• Del

Today's Word Is...

Updated: Aug 28, 2019

Welcome back my friends to the show that never ends, ladies and gentleman….wait…that’s way too dramatic, because when you think of the phrase “today’s word is..”, who do you think of? That’s right, Mister Rogers. He’d come through the door singing that iconic song, put on that iconic sweater, remind us all to be nice to others, and don’t do things like sneeze in the milk of the person sitting next to you at the school lunch table, and say something like, “Today’s word boys and girls is…” Well, Buckeye fans, today’s word is: POTENTIAL. The 2019 Buckeyes have POTENTIAL. Lots and lots and lots and lots of POTENTIAL. That is a great word when it is used to describe your favorite team. But, it is also a very scary word, because potential also means expectations. Buckeye fans always expect a lot from their favorite team, and rightfully so. Buckeye fans don’t care if the offense lost two-thirds of its offensive production from last season. They don’t care if nearly the entire offensive line is being replaced. They don’t care if there is a new head coach, and a new starting quarterback. Buckeye fans only care about winning. You know what? There’s nothing wrong with that, because the reason this team has potential is because it has TALENT. Lots and lots and lots and lots of TALENT. Here’s a look at the 2019 Buckeyes.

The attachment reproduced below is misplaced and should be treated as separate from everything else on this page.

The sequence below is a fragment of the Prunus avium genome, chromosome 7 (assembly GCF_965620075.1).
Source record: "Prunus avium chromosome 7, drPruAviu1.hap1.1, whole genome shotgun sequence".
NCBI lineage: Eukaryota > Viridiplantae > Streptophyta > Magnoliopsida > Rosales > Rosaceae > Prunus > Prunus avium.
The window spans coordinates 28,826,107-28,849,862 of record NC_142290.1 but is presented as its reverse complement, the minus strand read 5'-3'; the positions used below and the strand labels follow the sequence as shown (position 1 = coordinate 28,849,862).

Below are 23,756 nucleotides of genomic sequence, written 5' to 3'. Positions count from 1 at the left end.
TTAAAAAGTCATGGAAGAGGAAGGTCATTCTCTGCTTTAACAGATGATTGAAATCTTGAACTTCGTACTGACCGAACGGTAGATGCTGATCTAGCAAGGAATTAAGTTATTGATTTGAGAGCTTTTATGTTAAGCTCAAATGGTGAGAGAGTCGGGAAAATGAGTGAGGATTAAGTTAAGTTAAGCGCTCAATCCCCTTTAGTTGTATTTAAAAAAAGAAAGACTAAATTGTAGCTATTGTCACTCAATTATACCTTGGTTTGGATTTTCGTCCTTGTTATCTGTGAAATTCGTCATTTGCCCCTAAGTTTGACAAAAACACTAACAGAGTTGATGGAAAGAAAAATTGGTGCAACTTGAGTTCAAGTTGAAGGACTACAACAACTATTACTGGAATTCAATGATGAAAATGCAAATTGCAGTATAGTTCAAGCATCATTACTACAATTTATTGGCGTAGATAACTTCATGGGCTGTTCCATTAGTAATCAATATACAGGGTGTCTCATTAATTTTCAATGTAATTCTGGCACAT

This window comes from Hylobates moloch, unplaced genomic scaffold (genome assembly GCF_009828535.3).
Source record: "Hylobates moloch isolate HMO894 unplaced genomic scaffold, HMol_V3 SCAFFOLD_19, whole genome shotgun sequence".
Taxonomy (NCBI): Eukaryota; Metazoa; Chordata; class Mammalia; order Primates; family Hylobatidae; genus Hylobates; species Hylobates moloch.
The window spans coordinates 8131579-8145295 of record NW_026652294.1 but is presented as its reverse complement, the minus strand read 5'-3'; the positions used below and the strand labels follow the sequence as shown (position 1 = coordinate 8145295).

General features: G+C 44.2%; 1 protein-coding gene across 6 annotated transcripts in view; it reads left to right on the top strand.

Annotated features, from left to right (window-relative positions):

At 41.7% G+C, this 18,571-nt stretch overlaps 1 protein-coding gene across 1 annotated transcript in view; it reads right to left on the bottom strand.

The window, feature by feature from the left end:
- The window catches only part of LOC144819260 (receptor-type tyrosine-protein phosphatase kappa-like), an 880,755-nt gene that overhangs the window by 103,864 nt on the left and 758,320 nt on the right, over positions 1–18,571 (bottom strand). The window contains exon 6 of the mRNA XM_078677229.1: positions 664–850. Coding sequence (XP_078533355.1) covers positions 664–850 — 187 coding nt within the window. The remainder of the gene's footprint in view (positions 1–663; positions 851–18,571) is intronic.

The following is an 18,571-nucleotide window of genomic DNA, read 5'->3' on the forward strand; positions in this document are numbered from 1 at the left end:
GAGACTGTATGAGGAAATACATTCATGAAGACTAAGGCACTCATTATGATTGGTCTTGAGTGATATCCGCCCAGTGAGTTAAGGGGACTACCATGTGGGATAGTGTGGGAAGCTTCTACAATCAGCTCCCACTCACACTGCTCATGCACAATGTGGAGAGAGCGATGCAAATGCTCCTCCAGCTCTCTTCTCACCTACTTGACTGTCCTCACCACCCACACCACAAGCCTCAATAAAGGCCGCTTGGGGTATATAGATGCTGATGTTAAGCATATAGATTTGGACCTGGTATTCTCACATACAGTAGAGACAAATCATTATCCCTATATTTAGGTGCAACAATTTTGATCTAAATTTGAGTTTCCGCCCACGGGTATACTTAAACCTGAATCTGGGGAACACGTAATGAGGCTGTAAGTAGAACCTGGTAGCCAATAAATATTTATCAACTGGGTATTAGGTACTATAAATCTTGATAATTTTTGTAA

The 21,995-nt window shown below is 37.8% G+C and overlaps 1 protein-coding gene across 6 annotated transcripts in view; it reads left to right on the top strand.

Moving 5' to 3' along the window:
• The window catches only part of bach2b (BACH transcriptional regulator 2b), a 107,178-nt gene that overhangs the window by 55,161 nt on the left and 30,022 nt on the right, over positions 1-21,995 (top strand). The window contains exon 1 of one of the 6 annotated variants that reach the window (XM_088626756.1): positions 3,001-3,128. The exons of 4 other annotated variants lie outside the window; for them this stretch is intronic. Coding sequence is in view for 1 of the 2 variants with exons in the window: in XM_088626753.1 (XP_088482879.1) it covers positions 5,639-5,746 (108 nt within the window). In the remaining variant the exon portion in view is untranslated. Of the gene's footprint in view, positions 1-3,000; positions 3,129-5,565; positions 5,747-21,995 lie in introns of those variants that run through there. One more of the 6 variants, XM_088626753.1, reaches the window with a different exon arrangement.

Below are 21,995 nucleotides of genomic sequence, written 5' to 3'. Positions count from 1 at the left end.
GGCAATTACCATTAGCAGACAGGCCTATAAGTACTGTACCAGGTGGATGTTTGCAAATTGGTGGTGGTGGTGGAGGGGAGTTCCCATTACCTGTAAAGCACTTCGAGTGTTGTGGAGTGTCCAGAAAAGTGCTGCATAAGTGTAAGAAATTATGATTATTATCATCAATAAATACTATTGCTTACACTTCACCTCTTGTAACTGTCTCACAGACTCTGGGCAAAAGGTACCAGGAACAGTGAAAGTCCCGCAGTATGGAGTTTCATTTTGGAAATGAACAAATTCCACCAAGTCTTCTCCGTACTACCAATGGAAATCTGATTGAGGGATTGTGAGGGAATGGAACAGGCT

There may not be another player in the country fans are expecting more of than quarterback Justin Fields. I really believe Buckeye fans think the Georgia transfer is going to throw for 300 and run for 200 yards in every game. Let’s all relax, folks. He’s going to be good. REALLY good. But, we need to have realistic expectations. Ryan Day said on Monday the sky is the limit for Fields, but he’s also said he expects there will be growing pains in the first six games. There will be missed throws, bad reads, and the usual issues of a young starting quarterback. Keep in mind just how young Fields really is. He’s just a sophomore, and didn’t play much last season. Day has said the offense will not change much with Fields at the helm, “We'll see the same type of plays. We're not all of a sudden going to go drastically different. We'll probably emphasize some different packages with him. For the most part it will still be the Ohio State offense.” Now, this doesn’t mean Fields is gonna sling it all over the place like Dwayne Haskins did last year. It means Day and the offensive staff will reach into those “buckets” he’s talked about, and use some plays we did not see last year (If you’re wondering about Ryan Day and his buckets, you can click here to read a bit of an explanation of it). Fields has the, here’s that word again, potential to be very, very good. Buckeye fans just need to be patient with him. Chris Chugunov will enter the season as the backup rather than transfer Gunnar Hoak. Look for the coaching staff to do whatever they can to limit the amount of hits Fields takes early in the season, because there is a big drop-off to Chugunov and Hoak. Fields must stay healthy.